For my own part, I’ve responded to some helpful input from one of my co-authors, Daniel Levine. Dan urged me to think more carefully about a call for worldliness in a context in which the conditions of living on Earth are at stake – that is, a form of Arendtian amor mundi that is directed towards the planet rather than just human worlds. I’ve been reflecting quite a bit on this, especially in relation to my slowly simmering project on massive-scale worlding (more about this later…). A good starting point for thinking about this Heidegger’s distinction between Earth – the volatile, stubborn, erupting conditionality of planetary existence – and human worlding, or the creation of spheres of meaning and stability for human habitation. According to Heidegger, the agonistic relationship between earth and world has made human existence possible. This seems to be precisely what is radically off-kilter in the global ecological crisis: human worlding has become entirely alienated from the Earth, and any conflictual balance between them has been lost. From this perspective, doubling down on worlding – whether geo-engineering, space colonization or the creation of super-intelligences – can only exacerbate the problem. Instead, humans need to be thinking about worlds that are in tune with the Earth and open to its eruptions. This is something I’ll be developing – hopefully well beyond Heidegger’s work and the Western philosophical canon – as this discussion moves forward.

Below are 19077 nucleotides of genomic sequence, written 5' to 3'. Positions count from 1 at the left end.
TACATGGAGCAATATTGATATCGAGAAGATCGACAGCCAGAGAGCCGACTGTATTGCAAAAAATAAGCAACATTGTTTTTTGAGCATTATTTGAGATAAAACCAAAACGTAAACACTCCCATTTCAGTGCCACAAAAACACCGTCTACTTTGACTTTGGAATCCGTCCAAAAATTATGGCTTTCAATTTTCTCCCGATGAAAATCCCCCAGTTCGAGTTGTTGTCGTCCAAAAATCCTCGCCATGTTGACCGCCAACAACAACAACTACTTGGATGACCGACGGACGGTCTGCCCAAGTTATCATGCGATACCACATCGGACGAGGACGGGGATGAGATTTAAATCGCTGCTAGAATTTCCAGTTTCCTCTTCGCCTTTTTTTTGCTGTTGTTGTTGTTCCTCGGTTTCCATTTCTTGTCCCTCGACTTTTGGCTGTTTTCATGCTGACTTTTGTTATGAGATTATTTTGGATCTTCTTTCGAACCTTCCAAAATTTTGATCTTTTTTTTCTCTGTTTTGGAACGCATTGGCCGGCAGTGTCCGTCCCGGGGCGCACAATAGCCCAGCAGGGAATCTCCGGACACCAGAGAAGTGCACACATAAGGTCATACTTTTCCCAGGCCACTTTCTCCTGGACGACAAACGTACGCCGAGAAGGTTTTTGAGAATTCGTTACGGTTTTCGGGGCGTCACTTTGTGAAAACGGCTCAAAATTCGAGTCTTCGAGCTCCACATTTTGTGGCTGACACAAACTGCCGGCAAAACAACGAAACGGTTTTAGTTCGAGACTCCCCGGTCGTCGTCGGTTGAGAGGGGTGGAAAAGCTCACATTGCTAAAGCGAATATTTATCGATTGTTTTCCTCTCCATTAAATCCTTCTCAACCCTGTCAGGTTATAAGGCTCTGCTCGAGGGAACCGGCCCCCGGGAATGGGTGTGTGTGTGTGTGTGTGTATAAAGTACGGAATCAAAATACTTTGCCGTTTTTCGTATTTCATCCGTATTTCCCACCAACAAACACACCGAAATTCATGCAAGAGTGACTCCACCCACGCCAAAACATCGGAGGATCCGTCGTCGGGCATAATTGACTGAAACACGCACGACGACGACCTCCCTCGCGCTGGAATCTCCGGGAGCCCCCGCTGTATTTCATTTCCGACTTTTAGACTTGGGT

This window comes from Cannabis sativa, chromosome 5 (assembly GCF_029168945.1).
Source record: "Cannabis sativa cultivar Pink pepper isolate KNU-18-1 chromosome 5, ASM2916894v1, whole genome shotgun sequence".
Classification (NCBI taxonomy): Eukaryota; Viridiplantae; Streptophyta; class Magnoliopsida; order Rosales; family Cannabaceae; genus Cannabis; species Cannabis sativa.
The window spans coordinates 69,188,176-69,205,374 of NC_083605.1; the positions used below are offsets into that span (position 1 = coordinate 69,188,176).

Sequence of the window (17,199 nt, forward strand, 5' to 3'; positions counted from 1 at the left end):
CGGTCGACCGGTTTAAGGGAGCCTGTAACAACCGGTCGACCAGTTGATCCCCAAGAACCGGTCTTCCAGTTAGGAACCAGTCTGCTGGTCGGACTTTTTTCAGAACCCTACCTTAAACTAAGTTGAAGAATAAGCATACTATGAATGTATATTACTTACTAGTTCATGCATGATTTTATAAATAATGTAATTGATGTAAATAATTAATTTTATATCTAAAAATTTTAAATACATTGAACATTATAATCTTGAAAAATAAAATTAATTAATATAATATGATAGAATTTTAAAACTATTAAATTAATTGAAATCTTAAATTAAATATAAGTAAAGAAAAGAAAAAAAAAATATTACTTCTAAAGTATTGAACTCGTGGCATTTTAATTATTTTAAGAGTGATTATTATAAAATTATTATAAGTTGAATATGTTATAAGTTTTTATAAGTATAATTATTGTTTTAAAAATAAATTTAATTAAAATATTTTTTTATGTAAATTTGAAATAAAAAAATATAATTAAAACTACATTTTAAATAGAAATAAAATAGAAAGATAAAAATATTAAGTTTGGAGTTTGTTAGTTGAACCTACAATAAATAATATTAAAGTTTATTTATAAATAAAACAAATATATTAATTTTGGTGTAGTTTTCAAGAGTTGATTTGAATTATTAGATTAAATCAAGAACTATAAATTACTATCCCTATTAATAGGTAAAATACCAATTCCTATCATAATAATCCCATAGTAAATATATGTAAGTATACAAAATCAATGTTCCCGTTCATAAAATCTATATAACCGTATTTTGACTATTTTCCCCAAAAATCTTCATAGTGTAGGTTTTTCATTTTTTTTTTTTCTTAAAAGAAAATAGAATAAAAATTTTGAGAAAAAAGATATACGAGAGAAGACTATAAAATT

“Posthuman Security/Ethics” in Burke, Anthony and Jonna Nyman, Ethical Security Studies: A New Research Agenda, Routlege.
Tony Burke and Jonna Nyman have put together a boundary-pushing research agenda that re-frames security as an ethical field. That is, instead of focusing narrowly on the ethical standards used to regulate existing forms of security, they open up discussion of security as a discourse that generates, transforms and enacts ethics. In turn, the book explores how ethical impulses, imperatives and dilemmas of ethics shapes understandings of what security is, what it can be, and what it shouldn’t be. My contribution to this project takes this argument further, arguing that security is a mode of ‘doing’ ethics. Specifically, it examines how the ethical category of ‘humanity’ structures the boundaries of ethics. I argue that existing, humanist conceptions of security produce and realize ethical norms and boundaries that shape the framing of ethical problems, subjects and forms of responsiveness.Drawing on posthumanist scholarship, philosophies of the inhuman and Indigenous movements, it critiques existing security ethics through the lenses of subjectivity, relationality and agency. This chapter offered me the chance to pull together some of my work on different aspects of posthumanism, extinction and global ecological ethics, but it helped me to sharpen my understanding of the productive resonances between security and ethics.
Ethical Security Studies contains fascinating contributions from: Vivienne Jabri, Matt McDonald, Ali Bilgiç, Rita Floyd, João Nunes, Annick Wibben, Fiona Robinson, Christopher Browning, Helen Dexter, Priya Chacko, Chris Rossdale and, of course, Tony and Jonna themselves. Thanks to the whole team for their efforts on this book, and for inviting me to take part.